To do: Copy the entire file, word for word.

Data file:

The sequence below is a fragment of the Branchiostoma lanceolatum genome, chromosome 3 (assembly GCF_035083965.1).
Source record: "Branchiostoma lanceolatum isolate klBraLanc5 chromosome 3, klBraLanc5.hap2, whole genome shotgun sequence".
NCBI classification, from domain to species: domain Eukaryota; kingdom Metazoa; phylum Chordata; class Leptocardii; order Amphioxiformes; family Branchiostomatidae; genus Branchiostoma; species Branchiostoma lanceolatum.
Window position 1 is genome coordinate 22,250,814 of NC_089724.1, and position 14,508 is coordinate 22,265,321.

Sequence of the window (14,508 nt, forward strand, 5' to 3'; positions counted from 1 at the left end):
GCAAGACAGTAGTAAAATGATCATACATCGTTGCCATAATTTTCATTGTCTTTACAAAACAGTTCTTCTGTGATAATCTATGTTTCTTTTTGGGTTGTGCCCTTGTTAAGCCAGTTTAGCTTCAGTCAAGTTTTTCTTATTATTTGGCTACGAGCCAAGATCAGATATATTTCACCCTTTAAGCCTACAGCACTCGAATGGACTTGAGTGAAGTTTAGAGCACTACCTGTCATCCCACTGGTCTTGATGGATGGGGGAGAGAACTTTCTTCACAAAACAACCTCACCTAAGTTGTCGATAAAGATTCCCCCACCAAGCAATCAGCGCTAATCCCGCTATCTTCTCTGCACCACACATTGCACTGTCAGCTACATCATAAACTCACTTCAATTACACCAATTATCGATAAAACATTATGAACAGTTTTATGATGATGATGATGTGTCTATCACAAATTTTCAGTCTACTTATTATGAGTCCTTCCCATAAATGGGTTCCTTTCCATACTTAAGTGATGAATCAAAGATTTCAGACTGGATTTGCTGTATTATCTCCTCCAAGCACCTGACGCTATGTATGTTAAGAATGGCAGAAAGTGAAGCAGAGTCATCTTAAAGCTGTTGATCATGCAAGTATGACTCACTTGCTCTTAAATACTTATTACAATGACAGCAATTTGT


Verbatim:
The sequence below is a fragment of the Branchiostoma lanceolatum genome, chromosome 3 (assembly GCF_035083965.1).
Source record: "Branchiostoma lanceolatum isolate klBraLanc5 chromosome 3, klBraLanc5.hap2, whole genome shotgun sequence".
NCBI classification, from domain to species: domain Eukaryota; kingdom Metazoa; phylum Chordata; class Leptocardii; order Amphioxiformes; family Branchiostomatidae; genus Branchiostoma; species Branchiostoma lanceolatum.
Window position 1 is genome coordinate 22,250,814 of NC_089724.1, and position 14,508 is coordinate 22,265,321.

Sequence of the window (14,508 nt, forward strand, 5' to 3'; positions counted from 1 at the left end):
GCAAGACAGTAGTAAAATGATCATACATCGTTGCCATAATTTTCATTGTCTTTACAAAACAGTTCTTCTGTGATAATCTATGTTTCTTTTTGGGTTGTGCCCTTGTTAAGCCAGTTTAGCTTCAGTCAAGTTTTTCTTATTATTTGGCTACGAGCCAAGATCAGATATATTTCACCCTTTAAGCCTACAGCACTCGAATGGACTTGAGTGAAGTTTAGAGCACTACCTGTCATCCCACTGGTCTTGATGGATGGGGGAGAGAACTTTCTTCACAAAACAACCTCACCTAAGTTGTCGATAAAGATTCCCCCACCAAGCAATCAGCGCTAATCCCGCTATCTTCTCTGCACCACACATTGCACTGTCAGCTACATCATAAACTCACTTCAATTACACCAATTATCGATAAAACATTATGAACAGTTTTATGATGATGATGATGTGTCTATCACAAATTTTCAGTCTACTTATTATGAGTCCTTCCCATAAATGGGTTCCTTTCCATACTTAAGTGATGAATCAAAGATTTCAGACTGGATTTGCTGTATTATCTCCTCCAAGCACCTGACGCTATGTATGTTAAGAATGGCAGAAAGTGAAGCAGAGTCATCTTAAAGCTGTTGATCATGCAAGTATGACTCACTTGCTCTTAAATACTTATTACAATGACAGCAATTTGT